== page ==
If you own a car, maintain it so it does not leak oil or other fluids. Be sure to wash it on the grass or at a car wash so the dirt and soap do not flow down the driveway and into the nearest storm drain.
If you own a yard, do not over fertilize your grass. Never apply fertilizers or pesticides before a heavy rain. If fertilizer falls onto driveways or sidewalks, sweep it up instead of hosing it away.
Mulch leaves and grass clippings and place leaves in the yard at the curb, not in the street. Doing this keeps leaves out of the gutter, where they can wash into the nearest storm drain.
Turn your gutter downspouts away from hard surfaces, seed bare spots in your yard to avoid erosion and consider building a rain garden in low-lying areas of your lawn.
If you have a septic system, maintain it properly by having it pumped every three to five years. If it is an older system, be sure it can still handle the volume placed on it today. Never put chemicals down septic systems, they can harm the system and seep into the groundwater.
Pet owners should pick up after their pets and dispose of pet waste in the garbage.
Keep lawn and household chemicals tightly sealed and in a place where rain cannot reach them.
Dispose of old or unwanted chemicals at household hazardous waste collections sites or events.
“Best management practices” is a term used to describe different ways to keep pollutants out of runoff and to slow down high volumes of runoff.
Preventing pollution from entering water is much more affordable than cleaning polluted water! Educating residents about how to prevent pollution from entering waterways is one best management practice. Laws that require people and businesses involved in earth disturbing activities –like construction and agriculture — to take steps to prevent erosion are another way to prevent stormwater pollution. There are also laws about litter, cleaning up after pets and dumping oil or other substances into storm drains.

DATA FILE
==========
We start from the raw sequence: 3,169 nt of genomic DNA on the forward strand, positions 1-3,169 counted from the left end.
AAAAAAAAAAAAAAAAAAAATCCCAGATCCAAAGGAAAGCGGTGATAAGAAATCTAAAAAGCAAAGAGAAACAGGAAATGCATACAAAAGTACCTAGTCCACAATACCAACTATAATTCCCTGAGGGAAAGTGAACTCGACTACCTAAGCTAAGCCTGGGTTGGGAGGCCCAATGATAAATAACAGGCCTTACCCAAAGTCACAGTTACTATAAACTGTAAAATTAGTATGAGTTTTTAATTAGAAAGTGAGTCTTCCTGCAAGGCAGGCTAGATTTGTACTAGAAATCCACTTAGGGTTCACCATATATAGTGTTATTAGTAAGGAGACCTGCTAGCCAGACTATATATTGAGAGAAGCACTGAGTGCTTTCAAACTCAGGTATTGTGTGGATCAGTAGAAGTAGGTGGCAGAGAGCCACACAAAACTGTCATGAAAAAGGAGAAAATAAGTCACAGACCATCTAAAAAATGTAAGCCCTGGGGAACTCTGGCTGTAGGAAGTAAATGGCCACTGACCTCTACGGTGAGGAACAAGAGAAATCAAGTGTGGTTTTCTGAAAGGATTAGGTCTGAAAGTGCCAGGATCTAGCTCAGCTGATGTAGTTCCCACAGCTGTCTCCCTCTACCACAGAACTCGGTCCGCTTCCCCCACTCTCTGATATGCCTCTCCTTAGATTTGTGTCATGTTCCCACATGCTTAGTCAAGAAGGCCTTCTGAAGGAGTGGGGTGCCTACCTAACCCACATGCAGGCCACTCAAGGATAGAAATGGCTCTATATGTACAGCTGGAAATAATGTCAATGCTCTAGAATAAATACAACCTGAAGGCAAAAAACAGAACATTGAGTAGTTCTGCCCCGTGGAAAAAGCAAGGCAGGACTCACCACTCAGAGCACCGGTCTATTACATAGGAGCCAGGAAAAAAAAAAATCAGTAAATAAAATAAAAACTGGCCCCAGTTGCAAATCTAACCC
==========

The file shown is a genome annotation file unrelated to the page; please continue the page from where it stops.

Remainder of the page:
Education and laws are just two best management practice examples. Some BMPs are constructed to protect a certain area. Some are designed to slow down stormwater, others help reduce the pollutants already in it – there are also BMPs that do both of these things.
Detention ponds are built to temporarily hold water so it seeps away slowly, fill up quickly after a rainstorm and allow solids like sediment and litter to settle at the pond bottom. Then, they release the water slowly. These ponds are one constructed BMP example. Green roofs, storm drain grates, filter strips, sediment fences and permeable paving are other examples.
This is another term for polluted runoff and other sources of water pollution that are hard to pinpoint. The term “nonpoint source pollution” comes from the federal Clean Water Act of 1987. There, it is used as a catch-all for all kinds of water pollution that are not well-defined discharges (point sources) from wastewater plants or industries.
On its way, runoff water can pick up and carry many substances that pollute water. Some – like pesticides, fertilizers, oil and soap – are harmful in any quantity. Others – like sediment from construction, agricultural land, pet waste, grass clippings and leaves – can harm creeks, rivers and lakes in sufficient quantities.
In addition to rain and snowmelt, various human activities like watering, car washing, and a malfunctioning septic tank can also put water onto the land surface. Here, it can also create runoff that carries pollutants to creeks, rivers and lakes.
Stormwater runoff is water from rain or melting snow that “runs off” across the land instead of seeping into the ground. This runoff usually flows into the nearest stream, creek, river, lake or ocean. The runoff is not treated in any way.